Tag archive for Career Advice Archives - SellOutYourSoul

How to Make a Career in Investment Copywriting for Penny Stocks

I received an email from a guy named Hanson. He wanted to share some tips for humanities majors looking for jobs. The article he sent me was too interesting to not publish. I  personally know nothing about penny stocks. But this article is so good and the step-by-step tips for cold emailing to land that first job are brilliant and would work in other industries. Hanson, take it away my friend . . . 

If you have your series 7 or any brokerage license, please click the top back button on your browser or Alt-F4.

Investment writing in the penny stocks field is not for those with professional licenses.

This is why there’s a huge opportunity for you, a humanities major, to enter in.

A lot of people who enter this industry did not go to a formal college. They hustled as sales guys in boiler rooms, pushed penny stocks, and eventually they moved up the ranks. Back in the day, telemarketers would cold call potential customers.

As they gathered enough knowledge, they struck out on their own and created their own alert site to showcase the list of best penny stocks that they’re aware about. These days the effective way to push penny stocks is by email to investors.

I will be showing you how to find these penny stock newsletter guys.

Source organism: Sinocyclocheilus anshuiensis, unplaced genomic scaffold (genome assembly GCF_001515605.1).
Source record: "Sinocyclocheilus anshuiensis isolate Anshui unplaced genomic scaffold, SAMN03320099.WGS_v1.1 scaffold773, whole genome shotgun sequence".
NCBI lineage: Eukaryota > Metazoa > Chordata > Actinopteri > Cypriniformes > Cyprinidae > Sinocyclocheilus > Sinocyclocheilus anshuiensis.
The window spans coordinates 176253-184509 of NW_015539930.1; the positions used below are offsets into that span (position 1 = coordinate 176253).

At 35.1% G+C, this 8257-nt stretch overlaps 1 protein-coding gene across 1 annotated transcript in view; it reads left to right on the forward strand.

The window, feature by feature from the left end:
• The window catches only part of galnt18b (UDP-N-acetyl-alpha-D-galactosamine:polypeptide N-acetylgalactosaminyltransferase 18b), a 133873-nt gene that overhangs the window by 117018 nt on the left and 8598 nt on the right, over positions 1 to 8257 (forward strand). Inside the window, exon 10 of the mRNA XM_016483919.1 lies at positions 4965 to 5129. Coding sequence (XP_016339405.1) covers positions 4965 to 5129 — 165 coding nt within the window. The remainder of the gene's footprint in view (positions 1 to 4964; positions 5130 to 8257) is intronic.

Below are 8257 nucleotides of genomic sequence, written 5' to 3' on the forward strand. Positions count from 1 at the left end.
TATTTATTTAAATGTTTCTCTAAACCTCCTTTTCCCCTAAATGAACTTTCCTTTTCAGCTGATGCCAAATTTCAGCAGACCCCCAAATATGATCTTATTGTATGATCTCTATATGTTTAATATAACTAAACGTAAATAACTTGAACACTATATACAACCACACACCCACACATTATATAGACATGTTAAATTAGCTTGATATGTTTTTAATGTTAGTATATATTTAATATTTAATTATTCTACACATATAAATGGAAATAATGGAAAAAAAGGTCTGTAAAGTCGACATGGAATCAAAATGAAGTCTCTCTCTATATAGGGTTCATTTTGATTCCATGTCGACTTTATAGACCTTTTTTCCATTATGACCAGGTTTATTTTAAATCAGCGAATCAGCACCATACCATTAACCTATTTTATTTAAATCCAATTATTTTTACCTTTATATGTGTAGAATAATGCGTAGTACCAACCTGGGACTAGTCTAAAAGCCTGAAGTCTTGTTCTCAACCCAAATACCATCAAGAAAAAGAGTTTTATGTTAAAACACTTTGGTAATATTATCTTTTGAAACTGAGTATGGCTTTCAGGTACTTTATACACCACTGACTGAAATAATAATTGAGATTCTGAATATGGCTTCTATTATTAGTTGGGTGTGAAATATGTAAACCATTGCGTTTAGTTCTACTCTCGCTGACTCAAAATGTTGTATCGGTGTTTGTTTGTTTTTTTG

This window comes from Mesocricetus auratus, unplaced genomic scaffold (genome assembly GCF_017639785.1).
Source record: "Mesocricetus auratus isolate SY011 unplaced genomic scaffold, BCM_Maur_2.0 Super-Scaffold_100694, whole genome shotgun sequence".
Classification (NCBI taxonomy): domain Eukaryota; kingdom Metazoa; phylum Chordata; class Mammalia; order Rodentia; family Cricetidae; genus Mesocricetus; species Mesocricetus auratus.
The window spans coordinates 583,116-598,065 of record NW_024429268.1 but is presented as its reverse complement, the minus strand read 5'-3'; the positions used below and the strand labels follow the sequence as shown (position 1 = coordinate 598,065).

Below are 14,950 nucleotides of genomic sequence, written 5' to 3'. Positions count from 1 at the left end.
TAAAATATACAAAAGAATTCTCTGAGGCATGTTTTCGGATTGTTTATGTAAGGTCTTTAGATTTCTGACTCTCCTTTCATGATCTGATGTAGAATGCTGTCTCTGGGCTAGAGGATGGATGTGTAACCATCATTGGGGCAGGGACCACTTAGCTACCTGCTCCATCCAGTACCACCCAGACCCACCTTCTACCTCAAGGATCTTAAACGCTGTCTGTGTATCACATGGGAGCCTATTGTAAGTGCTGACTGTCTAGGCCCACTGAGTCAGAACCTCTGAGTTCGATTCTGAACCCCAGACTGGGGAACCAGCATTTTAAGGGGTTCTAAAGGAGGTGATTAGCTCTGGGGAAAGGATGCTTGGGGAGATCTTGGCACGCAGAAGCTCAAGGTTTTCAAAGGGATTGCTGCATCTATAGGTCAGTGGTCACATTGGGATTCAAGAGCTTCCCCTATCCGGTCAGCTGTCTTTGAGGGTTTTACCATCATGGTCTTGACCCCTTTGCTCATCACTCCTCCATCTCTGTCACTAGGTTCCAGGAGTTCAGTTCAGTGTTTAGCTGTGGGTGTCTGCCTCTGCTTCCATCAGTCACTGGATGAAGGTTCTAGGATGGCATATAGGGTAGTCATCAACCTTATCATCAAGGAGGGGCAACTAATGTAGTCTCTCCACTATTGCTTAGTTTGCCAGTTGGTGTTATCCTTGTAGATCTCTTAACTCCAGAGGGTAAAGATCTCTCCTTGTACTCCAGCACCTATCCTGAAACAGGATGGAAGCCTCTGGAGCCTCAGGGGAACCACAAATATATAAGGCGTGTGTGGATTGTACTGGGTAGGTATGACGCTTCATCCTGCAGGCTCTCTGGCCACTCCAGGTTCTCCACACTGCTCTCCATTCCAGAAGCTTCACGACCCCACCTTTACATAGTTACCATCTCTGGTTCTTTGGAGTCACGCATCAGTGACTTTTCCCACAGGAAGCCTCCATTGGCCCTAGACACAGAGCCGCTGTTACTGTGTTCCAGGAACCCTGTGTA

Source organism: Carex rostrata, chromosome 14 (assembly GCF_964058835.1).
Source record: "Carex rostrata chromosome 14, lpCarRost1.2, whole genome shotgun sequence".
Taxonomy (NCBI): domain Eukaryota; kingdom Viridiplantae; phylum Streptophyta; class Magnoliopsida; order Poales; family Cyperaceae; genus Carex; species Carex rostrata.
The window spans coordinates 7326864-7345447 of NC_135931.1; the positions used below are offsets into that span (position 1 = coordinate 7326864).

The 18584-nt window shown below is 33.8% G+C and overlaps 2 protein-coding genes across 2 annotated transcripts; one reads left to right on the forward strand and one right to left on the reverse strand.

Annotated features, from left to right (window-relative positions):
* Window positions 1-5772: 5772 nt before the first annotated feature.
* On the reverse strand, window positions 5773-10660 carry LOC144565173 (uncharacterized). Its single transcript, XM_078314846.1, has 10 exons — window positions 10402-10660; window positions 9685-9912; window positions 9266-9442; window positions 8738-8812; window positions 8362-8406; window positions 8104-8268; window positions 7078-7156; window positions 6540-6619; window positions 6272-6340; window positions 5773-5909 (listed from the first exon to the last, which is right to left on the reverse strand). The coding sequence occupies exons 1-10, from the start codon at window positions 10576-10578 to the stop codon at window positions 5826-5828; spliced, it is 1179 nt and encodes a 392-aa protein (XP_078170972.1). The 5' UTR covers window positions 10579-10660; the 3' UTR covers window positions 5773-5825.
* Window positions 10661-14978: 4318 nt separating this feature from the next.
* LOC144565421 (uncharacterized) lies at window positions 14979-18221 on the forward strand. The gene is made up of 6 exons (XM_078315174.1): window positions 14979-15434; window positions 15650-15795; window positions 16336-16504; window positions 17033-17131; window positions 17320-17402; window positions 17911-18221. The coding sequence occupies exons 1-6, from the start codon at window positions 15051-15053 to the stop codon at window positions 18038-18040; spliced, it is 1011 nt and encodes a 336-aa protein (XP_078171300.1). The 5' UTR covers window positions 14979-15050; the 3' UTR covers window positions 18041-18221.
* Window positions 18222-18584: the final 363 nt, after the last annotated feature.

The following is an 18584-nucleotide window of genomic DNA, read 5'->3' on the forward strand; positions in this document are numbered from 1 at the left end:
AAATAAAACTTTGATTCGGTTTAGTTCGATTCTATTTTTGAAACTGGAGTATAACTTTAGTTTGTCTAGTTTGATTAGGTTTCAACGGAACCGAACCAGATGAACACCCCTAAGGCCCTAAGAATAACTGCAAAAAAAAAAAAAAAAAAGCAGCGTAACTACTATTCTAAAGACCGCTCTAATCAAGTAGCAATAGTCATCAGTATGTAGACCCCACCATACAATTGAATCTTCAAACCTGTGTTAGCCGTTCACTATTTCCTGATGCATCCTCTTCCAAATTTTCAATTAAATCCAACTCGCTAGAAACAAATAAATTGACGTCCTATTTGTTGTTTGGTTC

How much can you earn on an average newsletter?

An average newsletter is 500 to 1000 words long. You will spend about 2 hours researching facts and data. Don’t worry, I show you where to find everything. You can get paid $500 to $1,000 for one email or up to $2,000 for a week series.

You need to be good at writing in a persuasive, factual, technical manner.


The #1 trait employers really want

career advice for college majors

Be positive, even when you are not.

It was the middle of August and I was working my first real hard job.

They had taken us up in trucks through a deep valley and into the back mountains of Revelstoke, British Columbia. We were brushing, which means you get a small blade and slowly climb over bramble and rocks and fallen trees, cutting away overgrown grass from newly planted trees.

This was our first day brushing, my friend and I. We were terrible at it. And had a lot to prove to the foreman.

Three things that define brushing:

  • The mountains are burning hot and you sweat and climb.
  • It’s fieldwork. Steady and paid by quantity of work.
  • It’s hard, boring, and tiring work.

By the end of the first day, my friend and I climbed off the cutblock and walked along the mountain road. We were tired and walked slow.

The truck appeared around the corner. My friend gave me this piece of advice which has helped me all my career. He said, “run and look positive.”

At the end of a long day, you expect a worker to be sluggish and complaining about their blistered feet. You don’t expect them to run down the mountains and jump into the truck happy and energetic.

So we jogged towards the truck. I didn’t feel like running. I wanted to complain about how hard the day was, how hot the day was, how much brushing sucked.